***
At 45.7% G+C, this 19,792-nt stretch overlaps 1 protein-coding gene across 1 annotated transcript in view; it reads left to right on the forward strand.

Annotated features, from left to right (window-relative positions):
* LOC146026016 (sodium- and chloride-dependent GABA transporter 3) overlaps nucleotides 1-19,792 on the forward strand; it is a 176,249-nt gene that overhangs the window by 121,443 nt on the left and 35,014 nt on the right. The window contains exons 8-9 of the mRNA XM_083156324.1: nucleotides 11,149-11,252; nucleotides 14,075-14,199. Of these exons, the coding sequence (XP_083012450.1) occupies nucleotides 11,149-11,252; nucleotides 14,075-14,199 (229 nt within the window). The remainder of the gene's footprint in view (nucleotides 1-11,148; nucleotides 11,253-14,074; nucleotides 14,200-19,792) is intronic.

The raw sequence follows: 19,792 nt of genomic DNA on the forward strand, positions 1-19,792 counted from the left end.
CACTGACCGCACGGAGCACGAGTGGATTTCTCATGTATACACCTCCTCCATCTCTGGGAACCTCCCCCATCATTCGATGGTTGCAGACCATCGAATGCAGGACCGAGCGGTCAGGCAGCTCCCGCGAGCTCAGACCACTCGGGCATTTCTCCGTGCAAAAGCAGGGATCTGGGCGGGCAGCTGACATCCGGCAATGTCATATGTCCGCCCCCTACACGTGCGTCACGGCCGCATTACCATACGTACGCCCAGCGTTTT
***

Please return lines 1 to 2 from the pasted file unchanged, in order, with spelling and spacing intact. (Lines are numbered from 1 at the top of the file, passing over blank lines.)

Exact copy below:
At 45.7% G+C, this 19,792-nt stretch overlaps 1 protein-coding gene across 1 annotated transcript in view; it reads left to right on the forward strand.

Annotated features, from left to right (window-relative positions):